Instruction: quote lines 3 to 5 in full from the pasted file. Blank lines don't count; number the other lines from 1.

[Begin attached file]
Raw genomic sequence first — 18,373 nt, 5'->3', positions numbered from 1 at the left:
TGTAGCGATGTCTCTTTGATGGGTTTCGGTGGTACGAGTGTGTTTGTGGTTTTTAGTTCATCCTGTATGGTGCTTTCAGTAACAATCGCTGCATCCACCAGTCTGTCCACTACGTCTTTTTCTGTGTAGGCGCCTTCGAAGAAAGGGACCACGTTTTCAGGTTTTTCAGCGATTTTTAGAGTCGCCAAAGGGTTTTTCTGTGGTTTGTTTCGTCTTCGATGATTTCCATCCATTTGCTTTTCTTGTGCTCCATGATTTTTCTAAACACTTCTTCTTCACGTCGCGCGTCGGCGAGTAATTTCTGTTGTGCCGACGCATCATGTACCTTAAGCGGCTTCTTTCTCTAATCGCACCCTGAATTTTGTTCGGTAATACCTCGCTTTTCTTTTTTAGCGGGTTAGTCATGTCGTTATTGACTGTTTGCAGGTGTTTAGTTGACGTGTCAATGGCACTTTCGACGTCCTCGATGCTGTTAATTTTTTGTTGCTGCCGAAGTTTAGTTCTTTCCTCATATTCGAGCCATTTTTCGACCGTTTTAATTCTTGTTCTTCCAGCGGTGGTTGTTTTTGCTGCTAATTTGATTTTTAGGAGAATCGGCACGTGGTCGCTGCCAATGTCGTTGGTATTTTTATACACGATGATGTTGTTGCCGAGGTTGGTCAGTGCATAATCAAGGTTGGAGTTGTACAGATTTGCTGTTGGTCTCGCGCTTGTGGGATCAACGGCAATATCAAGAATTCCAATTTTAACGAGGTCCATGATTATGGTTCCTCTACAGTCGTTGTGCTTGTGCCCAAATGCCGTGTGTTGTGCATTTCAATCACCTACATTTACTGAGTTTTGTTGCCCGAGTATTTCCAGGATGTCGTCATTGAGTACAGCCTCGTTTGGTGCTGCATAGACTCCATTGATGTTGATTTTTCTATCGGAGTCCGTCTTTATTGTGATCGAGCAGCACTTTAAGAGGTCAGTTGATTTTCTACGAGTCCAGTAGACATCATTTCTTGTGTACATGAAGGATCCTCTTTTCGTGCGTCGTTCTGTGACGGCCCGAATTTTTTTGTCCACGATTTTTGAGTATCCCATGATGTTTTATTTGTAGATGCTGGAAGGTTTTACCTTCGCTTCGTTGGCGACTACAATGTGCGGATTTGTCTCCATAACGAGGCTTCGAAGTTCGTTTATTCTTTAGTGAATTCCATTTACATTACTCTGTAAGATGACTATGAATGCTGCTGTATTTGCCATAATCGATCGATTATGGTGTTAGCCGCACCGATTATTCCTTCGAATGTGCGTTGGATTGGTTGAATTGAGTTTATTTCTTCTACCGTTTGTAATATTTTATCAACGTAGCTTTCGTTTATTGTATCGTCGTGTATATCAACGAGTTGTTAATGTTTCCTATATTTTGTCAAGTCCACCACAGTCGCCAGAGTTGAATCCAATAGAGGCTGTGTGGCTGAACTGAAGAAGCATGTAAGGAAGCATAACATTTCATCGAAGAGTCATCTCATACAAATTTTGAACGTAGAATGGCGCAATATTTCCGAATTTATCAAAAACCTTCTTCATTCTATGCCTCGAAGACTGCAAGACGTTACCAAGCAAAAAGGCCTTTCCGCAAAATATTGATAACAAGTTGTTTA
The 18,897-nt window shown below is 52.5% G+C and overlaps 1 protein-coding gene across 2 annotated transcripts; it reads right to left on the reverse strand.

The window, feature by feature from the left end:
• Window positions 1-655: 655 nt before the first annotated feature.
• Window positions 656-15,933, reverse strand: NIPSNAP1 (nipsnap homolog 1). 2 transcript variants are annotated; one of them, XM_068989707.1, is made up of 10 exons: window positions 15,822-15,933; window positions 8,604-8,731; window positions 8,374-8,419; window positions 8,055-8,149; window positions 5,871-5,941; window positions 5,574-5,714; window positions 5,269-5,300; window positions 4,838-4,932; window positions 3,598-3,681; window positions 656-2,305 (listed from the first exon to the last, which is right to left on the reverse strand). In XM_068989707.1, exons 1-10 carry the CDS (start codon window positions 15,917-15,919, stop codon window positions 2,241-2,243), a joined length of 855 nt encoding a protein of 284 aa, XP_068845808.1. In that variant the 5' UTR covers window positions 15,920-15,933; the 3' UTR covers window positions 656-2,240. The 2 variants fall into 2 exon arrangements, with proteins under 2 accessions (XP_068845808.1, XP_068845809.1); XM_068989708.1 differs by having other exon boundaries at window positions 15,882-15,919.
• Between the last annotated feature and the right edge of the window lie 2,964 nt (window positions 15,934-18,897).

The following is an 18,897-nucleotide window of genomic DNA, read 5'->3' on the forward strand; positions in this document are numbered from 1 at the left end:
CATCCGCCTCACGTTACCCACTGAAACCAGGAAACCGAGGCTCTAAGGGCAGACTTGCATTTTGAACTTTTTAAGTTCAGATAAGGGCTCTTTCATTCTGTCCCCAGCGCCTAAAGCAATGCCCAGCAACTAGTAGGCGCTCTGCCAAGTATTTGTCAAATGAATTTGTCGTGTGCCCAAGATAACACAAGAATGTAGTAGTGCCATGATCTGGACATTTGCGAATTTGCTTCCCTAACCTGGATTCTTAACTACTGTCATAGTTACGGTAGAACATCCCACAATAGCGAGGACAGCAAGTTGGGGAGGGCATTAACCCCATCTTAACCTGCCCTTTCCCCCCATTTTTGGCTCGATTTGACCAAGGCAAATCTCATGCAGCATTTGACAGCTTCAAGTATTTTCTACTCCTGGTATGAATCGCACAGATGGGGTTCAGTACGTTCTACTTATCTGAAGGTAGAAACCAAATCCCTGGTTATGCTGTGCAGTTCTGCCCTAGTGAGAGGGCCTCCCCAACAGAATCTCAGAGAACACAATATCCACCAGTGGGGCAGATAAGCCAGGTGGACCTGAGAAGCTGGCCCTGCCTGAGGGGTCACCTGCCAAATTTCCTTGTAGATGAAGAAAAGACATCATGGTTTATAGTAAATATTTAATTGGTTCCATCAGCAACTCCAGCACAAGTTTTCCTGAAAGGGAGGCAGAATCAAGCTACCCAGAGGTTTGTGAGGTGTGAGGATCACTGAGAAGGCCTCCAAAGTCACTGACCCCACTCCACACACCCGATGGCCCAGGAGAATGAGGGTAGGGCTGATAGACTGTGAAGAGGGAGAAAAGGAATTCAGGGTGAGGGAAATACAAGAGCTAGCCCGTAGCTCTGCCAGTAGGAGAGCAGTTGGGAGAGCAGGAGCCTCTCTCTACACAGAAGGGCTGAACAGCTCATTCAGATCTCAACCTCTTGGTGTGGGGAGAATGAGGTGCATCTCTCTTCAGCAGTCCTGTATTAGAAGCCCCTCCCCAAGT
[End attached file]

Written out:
The 18,897-nt window shown below is 52.5% G+C and overlaps 1 protein-coding gene across 2 annotated transcripts; it reads right to left on the reverse strand.

The window, feature by feature from the left end:
• Window positions 1-655: 655 nt before the first annotated feature.